The Bell Jar Study Guide

The Bell Jar

The Bell Jar by Sylvia Plath

The Bell Jar is a novel by Sylvia Plath about Esther Greenwood, a young woman who moves to New York city for a summer internship. The book chronicles her progressing state of depression, her attempts to continue writing fiction, her mistrust of a psychiatrist, Dr. Gordon and her attempted suicides. After swallowing sleeping pills, Esther is found days later, still alive and then committed to a mental asylum where she receives electroconvulsive therapy. The "bell jar" becomes a metaphor for suffocating depression.

Esther Greenwood, a young woman from the suburbs of Boston, gains a summer internship at a prominent magazine in New York City under editor Jay Cee. However, Esther is neither stimulated nor excited by either the big city or the glamorous culture and lifestyle that girls her age are expected to idolize and emulate. Instead, her experiences frighten and disorient her. She appreciates the witty sarcasm and adventurousness of her friend Doreen, but also identifies with the piety of Betsy (dubbed "Pollyanna Cowgirl"), a "goody-goody" sorority girl who always does the right thing. She has a benefactress in Philomena Guinea, a formerly successful fiction writer (based on Olive Higgins Prouty), who will later pay some of Esther's hospital expenses.

Esther describes in detail several seriocomic incidents that occur during her internship, kicked off by an unfortunate but amusing experience at a banquet for the girls given by the staff of Ladies' Day magazine. She reminisces about her friend Buddy, whom she has dated more or less seriously and who considers himself her de facto fiancé. She also muses about Julius and Ethel Rosenberg, who are scheduled for execution. She returns to her Massachusetts home in low spirits. She has been hoping for another scholarly opportunity once she is back in Massachusetts, a writing course taught by a world-famous author, but on her return hermother immediately tells her she was not accepted for the course. She decides to spend the summer potentially writing a novel, although she feels she lacks enough life experience to write convincingly. All of her identity has been centered upon doing well academically; she is unsure of what to makeof her life once she leaves school, and none of the choices presented to her (motherhood, as exemplified by the vacuous, prolific child-bearer Dodo Conway, or stereotypical female careers such as stenography) appeal to her.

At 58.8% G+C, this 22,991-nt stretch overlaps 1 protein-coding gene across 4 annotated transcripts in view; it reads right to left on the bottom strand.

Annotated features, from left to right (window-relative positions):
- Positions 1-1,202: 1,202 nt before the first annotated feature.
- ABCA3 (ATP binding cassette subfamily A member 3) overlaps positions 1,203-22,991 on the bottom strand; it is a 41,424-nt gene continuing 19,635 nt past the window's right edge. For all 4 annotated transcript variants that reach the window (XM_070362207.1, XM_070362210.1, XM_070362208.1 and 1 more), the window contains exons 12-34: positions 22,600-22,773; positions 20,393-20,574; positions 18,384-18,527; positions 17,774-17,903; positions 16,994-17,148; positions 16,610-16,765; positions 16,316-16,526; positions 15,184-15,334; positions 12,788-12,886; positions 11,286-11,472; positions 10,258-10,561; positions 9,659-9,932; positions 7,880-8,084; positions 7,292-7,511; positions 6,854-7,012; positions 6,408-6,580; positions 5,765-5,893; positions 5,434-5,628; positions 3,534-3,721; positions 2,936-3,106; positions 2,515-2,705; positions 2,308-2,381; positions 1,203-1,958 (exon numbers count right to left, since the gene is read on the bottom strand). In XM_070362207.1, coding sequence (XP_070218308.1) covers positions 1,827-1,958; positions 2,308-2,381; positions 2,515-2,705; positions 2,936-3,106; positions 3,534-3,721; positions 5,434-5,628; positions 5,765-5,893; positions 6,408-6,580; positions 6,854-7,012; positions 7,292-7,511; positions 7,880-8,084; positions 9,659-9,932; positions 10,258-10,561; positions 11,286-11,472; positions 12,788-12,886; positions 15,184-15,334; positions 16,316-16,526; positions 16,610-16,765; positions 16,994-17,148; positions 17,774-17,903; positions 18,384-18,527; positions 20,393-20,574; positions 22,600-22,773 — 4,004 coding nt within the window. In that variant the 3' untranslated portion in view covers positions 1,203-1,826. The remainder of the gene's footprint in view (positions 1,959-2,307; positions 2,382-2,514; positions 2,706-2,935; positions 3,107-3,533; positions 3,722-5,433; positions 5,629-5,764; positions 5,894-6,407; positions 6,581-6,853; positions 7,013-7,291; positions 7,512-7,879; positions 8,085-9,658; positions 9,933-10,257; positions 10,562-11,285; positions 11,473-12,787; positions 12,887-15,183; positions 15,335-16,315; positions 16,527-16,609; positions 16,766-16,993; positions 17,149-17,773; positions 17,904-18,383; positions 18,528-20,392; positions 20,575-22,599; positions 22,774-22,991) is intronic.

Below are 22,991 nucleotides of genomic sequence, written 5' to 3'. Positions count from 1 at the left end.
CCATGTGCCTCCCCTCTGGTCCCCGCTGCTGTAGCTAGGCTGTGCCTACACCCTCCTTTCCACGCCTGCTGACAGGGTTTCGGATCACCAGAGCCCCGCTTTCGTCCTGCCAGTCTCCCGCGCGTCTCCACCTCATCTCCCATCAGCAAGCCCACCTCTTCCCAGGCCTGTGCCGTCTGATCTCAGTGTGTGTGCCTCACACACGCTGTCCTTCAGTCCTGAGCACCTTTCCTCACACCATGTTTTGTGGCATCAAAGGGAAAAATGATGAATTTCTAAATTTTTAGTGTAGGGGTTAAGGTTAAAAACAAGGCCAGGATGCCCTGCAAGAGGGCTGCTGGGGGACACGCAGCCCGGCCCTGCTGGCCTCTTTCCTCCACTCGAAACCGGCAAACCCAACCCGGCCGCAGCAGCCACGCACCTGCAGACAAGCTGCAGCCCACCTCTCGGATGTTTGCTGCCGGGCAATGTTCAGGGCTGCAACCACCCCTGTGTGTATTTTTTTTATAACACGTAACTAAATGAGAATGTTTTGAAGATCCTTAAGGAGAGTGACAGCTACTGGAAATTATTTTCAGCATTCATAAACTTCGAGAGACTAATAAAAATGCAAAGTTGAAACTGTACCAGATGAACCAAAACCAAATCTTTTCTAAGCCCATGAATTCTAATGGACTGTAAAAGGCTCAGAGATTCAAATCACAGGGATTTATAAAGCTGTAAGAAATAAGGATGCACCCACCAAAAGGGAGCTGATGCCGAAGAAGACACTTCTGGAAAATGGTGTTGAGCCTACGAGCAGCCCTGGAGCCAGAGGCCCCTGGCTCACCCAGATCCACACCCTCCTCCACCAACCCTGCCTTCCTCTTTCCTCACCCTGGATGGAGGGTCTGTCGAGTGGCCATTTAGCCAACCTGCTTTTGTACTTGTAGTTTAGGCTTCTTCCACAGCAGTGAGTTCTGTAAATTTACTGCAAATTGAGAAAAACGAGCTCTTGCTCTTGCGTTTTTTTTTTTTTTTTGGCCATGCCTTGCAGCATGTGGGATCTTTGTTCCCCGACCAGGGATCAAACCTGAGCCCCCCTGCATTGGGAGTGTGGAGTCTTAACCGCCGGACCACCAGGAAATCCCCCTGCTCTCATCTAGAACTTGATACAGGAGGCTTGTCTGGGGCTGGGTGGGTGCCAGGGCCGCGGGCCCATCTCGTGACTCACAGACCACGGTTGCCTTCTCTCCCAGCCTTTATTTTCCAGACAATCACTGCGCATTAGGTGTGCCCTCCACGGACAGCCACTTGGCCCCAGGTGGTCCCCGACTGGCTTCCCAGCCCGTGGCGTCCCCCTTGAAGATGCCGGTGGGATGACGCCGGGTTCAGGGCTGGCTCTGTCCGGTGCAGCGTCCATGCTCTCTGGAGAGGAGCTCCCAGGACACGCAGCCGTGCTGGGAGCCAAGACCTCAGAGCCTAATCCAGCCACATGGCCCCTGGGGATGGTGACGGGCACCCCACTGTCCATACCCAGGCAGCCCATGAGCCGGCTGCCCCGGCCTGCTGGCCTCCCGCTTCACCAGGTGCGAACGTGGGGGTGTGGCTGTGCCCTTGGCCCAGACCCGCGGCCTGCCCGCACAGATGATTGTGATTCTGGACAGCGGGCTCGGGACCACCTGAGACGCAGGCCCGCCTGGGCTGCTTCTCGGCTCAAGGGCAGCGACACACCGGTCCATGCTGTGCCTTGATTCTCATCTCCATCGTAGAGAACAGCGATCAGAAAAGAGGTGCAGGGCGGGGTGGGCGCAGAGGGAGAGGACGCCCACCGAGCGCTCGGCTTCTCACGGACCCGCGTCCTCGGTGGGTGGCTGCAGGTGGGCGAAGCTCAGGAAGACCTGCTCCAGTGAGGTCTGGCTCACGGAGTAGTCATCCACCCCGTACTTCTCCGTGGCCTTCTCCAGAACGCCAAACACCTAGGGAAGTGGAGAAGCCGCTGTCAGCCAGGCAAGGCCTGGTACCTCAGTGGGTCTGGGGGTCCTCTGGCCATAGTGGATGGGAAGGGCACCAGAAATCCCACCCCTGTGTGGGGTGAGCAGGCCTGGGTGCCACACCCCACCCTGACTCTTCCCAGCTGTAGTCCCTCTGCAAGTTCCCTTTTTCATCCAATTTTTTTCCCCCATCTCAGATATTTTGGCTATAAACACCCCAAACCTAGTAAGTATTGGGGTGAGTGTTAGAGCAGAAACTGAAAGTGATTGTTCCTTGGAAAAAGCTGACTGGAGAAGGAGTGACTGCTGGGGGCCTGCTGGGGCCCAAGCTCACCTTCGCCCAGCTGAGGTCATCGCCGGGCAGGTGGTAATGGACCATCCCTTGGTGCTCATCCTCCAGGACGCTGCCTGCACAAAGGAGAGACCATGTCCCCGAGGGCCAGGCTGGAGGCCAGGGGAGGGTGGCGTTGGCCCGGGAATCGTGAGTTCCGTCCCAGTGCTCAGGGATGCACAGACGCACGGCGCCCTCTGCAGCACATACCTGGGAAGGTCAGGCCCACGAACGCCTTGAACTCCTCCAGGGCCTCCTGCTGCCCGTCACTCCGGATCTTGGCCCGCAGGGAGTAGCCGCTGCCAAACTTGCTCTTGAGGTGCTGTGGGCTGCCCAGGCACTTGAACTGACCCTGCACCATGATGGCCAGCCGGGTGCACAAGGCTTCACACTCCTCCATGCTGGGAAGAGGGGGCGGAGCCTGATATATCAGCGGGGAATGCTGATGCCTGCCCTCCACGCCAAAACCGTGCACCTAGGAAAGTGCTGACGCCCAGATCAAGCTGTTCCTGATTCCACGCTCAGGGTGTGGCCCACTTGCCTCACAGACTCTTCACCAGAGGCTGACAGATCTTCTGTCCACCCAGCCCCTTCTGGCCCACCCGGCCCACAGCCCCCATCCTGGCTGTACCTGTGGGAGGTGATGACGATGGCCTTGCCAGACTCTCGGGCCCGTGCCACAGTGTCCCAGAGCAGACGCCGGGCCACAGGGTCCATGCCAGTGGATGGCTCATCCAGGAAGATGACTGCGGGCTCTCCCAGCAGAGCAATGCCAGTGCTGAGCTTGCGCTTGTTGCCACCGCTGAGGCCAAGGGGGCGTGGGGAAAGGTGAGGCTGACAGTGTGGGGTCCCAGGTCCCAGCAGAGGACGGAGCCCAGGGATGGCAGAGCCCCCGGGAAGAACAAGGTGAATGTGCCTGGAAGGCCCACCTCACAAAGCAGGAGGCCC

Esther becomes increasingly depressed and finds herself unable to sleep. Her mother encourages, or perhaps forces, her to see a psychiatrist, Dr. Gordon, whom Esther mistrusts because he is attractive and seems to be showing off a picture of his charming family rather than listening to her. He prescribes electroconvulsive therapy (ECT). Afterward, she tells her mother that she will not go back.

Esther's mental state worsens. She describes her depression as a feeling of being trapped under a bell jar, struggling for breath. She makes several half-hearted attempts at suicide, including swimming far out to sea, before making a serious attempt. She leaves a note saying she is taking a long walk, then crawls into the cellars and swallows about 50 sleeping pills that have been prescribed for her insomnia. In a very dramatic episode, the newspapers presume her kidnapping and death, but she is discovered under her house after an indeterminate amount of time. She survives and is sent to a different mental hospital, where she meets Dr. Nolan, a female therapist. Along with regular psychotherapy sessions, Esther is given huge amounts of insulin to produce a "reaction," and again receives shock treatments, with Dr. Nolan ensuring that they are properly administered. Esther describes the ECT as beneficial in that it has a sort of antidepressant effect, lifting the metaphorical bell jar in which she has felt trapped and stifled. Her stay at the private institution is funded by her benefactress, Philomena Guinea.

Esther tells Dr. Nolan how she envies the freedom that men have and how she, as a woman, worries about getting pregnant. Dr. Nolan refers her to a doctor who fits her for a diaphragm. Esther now feels free from her fears about the consequences of sex; free from previous pressures to get married, potentially to the wrong man. Under Dr. Nolan, Esther improves and various life-changing events help her regain her sanity. The novel ends with her entering the room for her interview which will decide whether she can leave the hospital.

It is suggested near the beginning of the novel that, in later years, Esther goes on to have a baby.

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